Indie Book Collective Blog Tour

Back in December 2011, I experimented with purchasing a spot in one of the Indie Book Collective's blog tours. The idea was simple: You lower the price of your book on Amazon to $.99 and then the entire group drives traffic to one website to promote a select number of books. Unfortunately, Amazon's KDP select launched around this time and my results were extremely poor. I spent $75 in promotions for two blog tours* and did not make my money back in book sales. Another mistake that in retrospect makes perfect sense now: I had only written book 1 of the Cinderella's Secret Diaries  series. At the end of the book, I promoted another book of mine, Dorothea's Song , but that was a different genre and wasn't a natural choice for a book that a young adult reader might choose to buy.

KDP Select

I saved the best for last. Here are some numbers for Cinderella's Secret Diary: Lost .  

April 2012
Duration: Full 5 days being free on KDP Select
Books given away: 4,630
Sold: 46 (Price $2.99)
Kindle Owner's Lending Library (KOLL): 14

December 2012
Duration: Full 5 days being free on KDP Select
Books given away: 2,597
Lost (book 1): 13 (Price $1.99) and 11 (KOLL)
Stolen (book 2): 29 (Price $2.99) and 1 (KOLL)

May 2013
Duration: 3 days being free on KDP Select
Books given away: 2,824
Lost (book 1): 53 (Price $.99)
Stolen (book 2): 10 (Price $2.99)

Note: In all the numbers listed above, I am only counting data from the United States of America and have not factored in the free books or sales that I had in other countries. It's a few copies here and there, but international sales are extremely limited at this time though I did include that data in the totals I'll share below.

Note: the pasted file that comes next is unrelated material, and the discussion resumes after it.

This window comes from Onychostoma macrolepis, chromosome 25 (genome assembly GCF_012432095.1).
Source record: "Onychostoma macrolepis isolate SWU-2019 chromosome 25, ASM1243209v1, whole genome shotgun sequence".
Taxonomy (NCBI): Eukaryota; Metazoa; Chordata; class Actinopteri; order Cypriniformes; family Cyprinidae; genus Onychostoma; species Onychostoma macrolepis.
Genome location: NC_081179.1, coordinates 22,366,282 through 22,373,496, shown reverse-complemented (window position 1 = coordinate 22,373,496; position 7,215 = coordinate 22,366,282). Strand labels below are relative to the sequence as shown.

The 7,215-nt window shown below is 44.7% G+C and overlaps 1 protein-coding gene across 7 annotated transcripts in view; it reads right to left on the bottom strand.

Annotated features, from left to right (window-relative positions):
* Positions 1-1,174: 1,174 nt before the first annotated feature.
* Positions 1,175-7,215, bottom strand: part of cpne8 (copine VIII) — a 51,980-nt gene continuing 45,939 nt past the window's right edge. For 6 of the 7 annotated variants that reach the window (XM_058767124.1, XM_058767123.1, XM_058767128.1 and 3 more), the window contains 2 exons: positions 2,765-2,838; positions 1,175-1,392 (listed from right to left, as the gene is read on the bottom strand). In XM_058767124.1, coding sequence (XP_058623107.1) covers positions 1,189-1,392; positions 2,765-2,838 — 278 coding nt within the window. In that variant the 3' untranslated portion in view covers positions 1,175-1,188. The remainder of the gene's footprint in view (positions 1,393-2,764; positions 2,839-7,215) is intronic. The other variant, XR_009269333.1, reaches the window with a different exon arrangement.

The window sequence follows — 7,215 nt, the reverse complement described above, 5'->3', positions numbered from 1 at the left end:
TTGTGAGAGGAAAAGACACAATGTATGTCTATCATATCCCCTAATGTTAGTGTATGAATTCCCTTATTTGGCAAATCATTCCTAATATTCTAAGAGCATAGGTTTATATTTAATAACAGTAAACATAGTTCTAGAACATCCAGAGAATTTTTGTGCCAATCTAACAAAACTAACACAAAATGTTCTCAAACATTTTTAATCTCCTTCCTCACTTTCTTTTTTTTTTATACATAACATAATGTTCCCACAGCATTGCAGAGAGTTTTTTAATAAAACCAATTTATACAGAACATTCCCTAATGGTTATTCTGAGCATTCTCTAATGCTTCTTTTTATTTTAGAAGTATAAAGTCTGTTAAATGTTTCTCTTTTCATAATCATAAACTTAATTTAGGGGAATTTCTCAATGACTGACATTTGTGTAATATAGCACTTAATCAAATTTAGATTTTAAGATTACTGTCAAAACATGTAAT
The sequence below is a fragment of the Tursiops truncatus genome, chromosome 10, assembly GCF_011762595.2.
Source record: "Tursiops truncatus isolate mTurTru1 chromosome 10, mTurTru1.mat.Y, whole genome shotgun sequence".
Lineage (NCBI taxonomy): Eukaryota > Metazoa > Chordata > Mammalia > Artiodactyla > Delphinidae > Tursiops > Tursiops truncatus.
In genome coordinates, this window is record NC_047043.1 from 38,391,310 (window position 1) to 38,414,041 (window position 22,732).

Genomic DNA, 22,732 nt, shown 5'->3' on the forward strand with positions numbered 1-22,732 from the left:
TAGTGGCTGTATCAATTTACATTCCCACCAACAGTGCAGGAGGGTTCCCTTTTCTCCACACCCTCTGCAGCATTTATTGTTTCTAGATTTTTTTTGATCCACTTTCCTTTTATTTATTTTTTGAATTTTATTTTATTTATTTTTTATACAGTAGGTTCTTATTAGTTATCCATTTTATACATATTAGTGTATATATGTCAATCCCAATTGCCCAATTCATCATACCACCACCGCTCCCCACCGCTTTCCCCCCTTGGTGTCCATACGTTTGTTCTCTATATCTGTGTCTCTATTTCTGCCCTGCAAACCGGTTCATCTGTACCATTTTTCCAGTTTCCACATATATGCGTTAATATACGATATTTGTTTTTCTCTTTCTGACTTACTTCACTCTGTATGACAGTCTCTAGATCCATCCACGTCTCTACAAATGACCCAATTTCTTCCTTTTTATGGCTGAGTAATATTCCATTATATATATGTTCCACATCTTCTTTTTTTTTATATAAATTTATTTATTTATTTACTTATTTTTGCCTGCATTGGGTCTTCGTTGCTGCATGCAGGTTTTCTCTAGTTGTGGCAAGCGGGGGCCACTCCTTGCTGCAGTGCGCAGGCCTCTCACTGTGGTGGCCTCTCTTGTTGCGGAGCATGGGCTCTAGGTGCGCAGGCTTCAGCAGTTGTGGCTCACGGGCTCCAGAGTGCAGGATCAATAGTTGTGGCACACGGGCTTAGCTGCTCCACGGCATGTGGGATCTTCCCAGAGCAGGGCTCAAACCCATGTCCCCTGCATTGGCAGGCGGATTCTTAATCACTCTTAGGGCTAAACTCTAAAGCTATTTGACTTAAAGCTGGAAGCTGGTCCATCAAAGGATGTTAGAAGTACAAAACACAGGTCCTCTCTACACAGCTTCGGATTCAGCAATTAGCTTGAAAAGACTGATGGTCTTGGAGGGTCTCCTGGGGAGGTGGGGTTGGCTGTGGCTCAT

So to sum this section up: All the other promotions that I tried did not translate into sales. The best success I saw was friends, family, book clubs and KDP select. When I gave my book away on Amazon, its ranking jumped up tremendously and was more readily found in customer's search results. At the end of the day, I saw an increase in sales.

Social media is a great way to build my platform and to meet readers, trying to sell my books directly through those mediums did not work. 

The Full Monty: My Sales

 

Below is a full listing of my digital sales in the Amazon Kindle store from August 2011 until May 29, 2013 for book 1 and book 2 of the Cinderella's Secret Diaries  series:

Lost:

Kindle Price: $2.99
2011

August: 12 + 3 (U.K.) = 15
September: 10 
October: 10
November: 3 + 3 (U.K.) = 6
December: 45 (at $.99) + 9 ($2.99) + 5 (U.K.) + 1 (FR)= 56

2011 Yearly Paid Total: 97

2012
January:
7 (Price $.99)
21 (Price $2.99)*
6 (KOLL**)